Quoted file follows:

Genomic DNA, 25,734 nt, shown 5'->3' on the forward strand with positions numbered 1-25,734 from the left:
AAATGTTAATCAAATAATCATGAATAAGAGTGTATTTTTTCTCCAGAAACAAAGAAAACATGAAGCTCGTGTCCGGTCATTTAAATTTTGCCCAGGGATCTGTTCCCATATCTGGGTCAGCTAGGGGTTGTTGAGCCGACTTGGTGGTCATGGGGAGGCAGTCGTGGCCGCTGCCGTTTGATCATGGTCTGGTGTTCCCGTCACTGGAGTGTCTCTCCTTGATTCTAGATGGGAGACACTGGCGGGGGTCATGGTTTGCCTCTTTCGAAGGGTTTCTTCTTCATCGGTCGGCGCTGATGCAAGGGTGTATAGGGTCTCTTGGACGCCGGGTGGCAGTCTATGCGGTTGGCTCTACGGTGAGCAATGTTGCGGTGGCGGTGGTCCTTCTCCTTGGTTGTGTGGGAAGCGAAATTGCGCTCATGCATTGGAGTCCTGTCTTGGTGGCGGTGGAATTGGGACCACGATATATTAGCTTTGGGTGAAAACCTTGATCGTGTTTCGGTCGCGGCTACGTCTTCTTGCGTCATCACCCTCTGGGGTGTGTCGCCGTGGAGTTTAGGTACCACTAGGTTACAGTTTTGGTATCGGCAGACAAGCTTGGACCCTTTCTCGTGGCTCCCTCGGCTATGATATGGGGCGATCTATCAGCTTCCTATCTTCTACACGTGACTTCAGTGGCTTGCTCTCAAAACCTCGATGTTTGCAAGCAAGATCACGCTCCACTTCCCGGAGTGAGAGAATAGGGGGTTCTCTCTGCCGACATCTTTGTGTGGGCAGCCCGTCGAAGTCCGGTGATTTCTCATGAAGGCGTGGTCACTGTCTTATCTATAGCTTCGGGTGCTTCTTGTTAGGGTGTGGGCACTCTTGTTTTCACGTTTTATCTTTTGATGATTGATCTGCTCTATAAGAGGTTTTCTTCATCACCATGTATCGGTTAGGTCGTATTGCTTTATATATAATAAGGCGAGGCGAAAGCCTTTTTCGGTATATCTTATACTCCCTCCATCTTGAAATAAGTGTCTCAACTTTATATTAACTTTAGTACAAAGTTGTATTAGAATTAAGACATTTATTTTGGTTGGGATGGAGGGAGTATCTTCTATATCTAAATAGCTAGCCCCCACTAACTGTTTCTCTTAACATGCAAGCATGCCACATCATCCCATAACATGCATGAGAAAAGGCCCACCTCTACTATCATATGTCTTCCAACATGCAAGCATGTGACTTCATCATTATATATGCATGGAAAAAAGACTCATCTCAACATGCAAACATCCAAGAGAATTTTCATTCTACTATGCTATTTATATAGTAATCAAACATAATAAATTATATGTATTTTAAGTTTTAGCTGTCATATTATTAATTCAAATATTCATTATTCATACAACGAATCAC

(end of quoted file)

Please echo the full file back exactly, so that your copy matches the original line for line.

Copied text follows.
Genomic DNA, 25,734 nt, shown 5'->3' on the forward strand with positions numbered 1-25,734 from the left:
AAATGTTAATCAAATAATCATGAATAAGAGTGTATTTTTTCTCCAGAAACAAAGAAAACATGAAGCTCGTGTCCGGTCATTTAAATTTTGCCCAGGGATCTGTTCCCATATCTGGGTCAGCTAGGGGTTGTTGAGCCGACTTGGTGGTCATGGGGAGGCAGTCGTGGCCGCTGCCGTTTGATCATGGTCTGGTGTTCCCGTCACTGGAGTGTCTCTCCTTGATTCTAGATGGGAGACACTGGCGGGGGTCATGGTTTGCCTCTTTCGAAGGGTTTCTTCTTCATCGGTCGGCGCTGATGCAAGGGTGTATAGGGTCTCTTGGACGCCGGGTGGCAGTCTATGCGGTTGGCTCTACGGTGAGCAATGTTGCGGTGGCGGTGGTCCTTCTCCTTGGTTGTGTGGGAAGCGAAATTGCGCTCATGCATTGGAGTCCTGTCTTGGTGGCGGTGGAATTGGGACCACGATATATTAGCTTTGGGTGAAAACCTTGATCGTGTTTCGGTCGCGGCTACGTCTTCTTGCGTCATCACCCTCTGGGGTGTGTCGCCGTGGAGTTTAGGTACCACTAGGTTACAGTTTTGGTATCGGCAGACAAGCTTGGACCCTTTCTCGTGGCTCCCTCGGCTATGATATGGGGCGATCTATCAGCTTCCTATCTTCTACACGTGACTTCAGTGGCTTGCTCTCAAAACCTCGATGTTTGCAAGCAAGATCACGCTCCACTTCCCGGAGTGAGAGAATAGGGGGTTCTCTCTGCCGACATCTTTGTGTGGGCAGCCCGTCGAAGTCCGGTGATTTCTCATGAAGGCGTGGTCACTGTCTTATCTATAGCTTCGGGTGCTTCTTGTTAGGGTGTGGGCACTCTTGTTTTCACGTTTTATCTTTTGATGATTGATCTGCTCTATAAGAGGTTTTCTTCATCACCATGTATCGGTTAGGTCGTATTGCTTTATATATAATAAGGCGAGGCGAAAGCCTTTTTCGGTATATCTTATACTCCCTCCATCTTGAAATAAGTGTCTCAACTTTATATTAACTTTAGTACAAAGTTGTATTAGAATTAAGACATTTATTTTGGTTGGGATGGAGGGAGTATCTTCTATATCTAAATAGCTAGCCCCCACTAACTGTTTCTCTTAACATGCAAGCATGCCACATCATCCCATAACATGCATGAGAAAAGGCCCACCTCTACTATCATATGTCTTCCAACATGCAAGCATGTGACTTCATCATTATATATGCATGGAAAAAAGACTCATCTCAACATGCAAACATCCAAGAGAATTTTCATTCTACTATGCTATTTATATAGTAATCAAACATAATAAATTATATGTATTTTAAGTTTTAGCTGTCATATTATTAATTCAAATATTCATTATTCATACAACGAATCAC